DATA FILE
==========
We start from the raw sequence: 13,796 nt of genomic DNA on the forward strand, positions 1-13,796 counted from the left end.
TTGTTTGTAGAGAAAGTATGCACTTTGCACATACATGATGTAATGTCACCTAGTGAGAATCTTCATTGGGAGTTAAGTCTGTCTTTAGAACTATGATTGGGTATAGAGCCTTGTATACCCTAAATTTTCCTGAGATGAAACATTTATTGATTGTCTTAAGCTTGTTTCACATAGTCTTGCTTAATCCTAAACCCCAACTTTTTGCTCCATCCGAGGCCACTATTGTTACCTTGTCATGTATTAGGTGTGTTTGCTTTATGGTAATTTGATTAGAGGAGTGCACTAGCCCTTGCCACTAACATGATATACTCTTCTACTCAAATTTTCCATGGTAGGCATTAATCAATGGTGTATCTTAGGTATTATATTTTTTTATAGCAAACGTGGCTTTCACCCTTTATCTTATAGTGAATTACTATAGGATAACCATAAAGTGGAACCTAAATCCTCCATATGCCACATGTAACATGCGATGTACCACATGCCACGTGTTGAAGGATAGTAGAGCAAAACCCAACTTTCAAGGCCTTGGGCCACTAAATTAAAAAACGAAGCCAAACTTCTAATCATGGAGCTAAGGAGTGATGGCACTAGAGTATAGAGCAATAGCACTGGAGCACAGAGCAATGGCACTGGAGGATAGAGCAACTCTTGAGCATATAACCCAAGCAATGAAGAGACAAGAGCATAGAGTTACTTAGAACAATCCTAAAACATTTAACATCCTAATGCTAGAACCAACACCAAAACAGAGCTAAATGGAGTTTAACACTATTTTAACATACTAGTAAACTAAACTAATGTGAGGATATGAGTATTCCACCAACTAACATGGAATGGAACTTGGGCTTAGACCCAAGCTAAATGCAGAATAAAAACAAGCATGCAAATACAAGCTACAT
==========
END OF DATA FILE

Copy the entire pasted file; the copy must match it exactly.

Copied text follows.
We start from the raw sequence: 13,796 nt of genomic DNA on the forward strand, positions 1-13,796 counted from the left end.
TTGTTTGTAGAGAAAGTATGCACTTTGCACATACATGATGTAATGTCACCTAGTGAGAATCTTCATTGGGAGTTAAGTCTGTCTTTAGAACTATGATTGGGTATAGAGCCTTGTATACCCTAAATTTTCCTGAGATGAAACATTTATTGATTGTCTTAAGCTTGTTTCACATAGTCTTGCTTAATCCTAAACCCCAACTTTTTGCTCCATCCGAGGCCACTATTGTTACCTTGTCATGTATTAGGTGTGTTTGCTTTATGGTAATTTGATTAGAGGAGTGCACTAGCCCTTGCCACTAACATGATATACTCTTCTACTCAAATTTTCCATGGTAGGCATTAATCAATGGTGTATCTTAGGTATTATATTTTTTTATAGCAAACGTGGCTTTCACCCTTTATCTTATAGTGAATTACTATAGGATAACCATAAAGTGGAACCTAAATCCTCCATATGCCACATGTAACATGCGATGTACCACATGCCACGTGTTGAAGGATAGTAGAGCAAAACCCAACTTTCAAGGCCTTGGGCCACTAAATTAAAAAACGAAGCCAAACTTCTAATCATGGAGCTAAGGAGTGATGGCACTAGAGTATAGAGCAATAGCACTGGAGCACAGAGCAATGGCACTGGAGGATAGAGCAACTCTTGAGCATATAACCCAAGCAATGAAGAGACAAGAGCATAGAGTTACTTAGAACAATCCTAAAACATTTAACATCCTAATGCTAGAACCAACACCAAAACAGAGCTAAATGGAGTTTAACACTATTTTAACATACTAGTAAACTAAACTAATGTGAGGATATGAGTATTCCACCAACTAACATGGAATGGAACTTGGGCTTAGACCCAAGCTAAATGCAGAATAAAAACAAGCATGCAAATACAAGCTACAT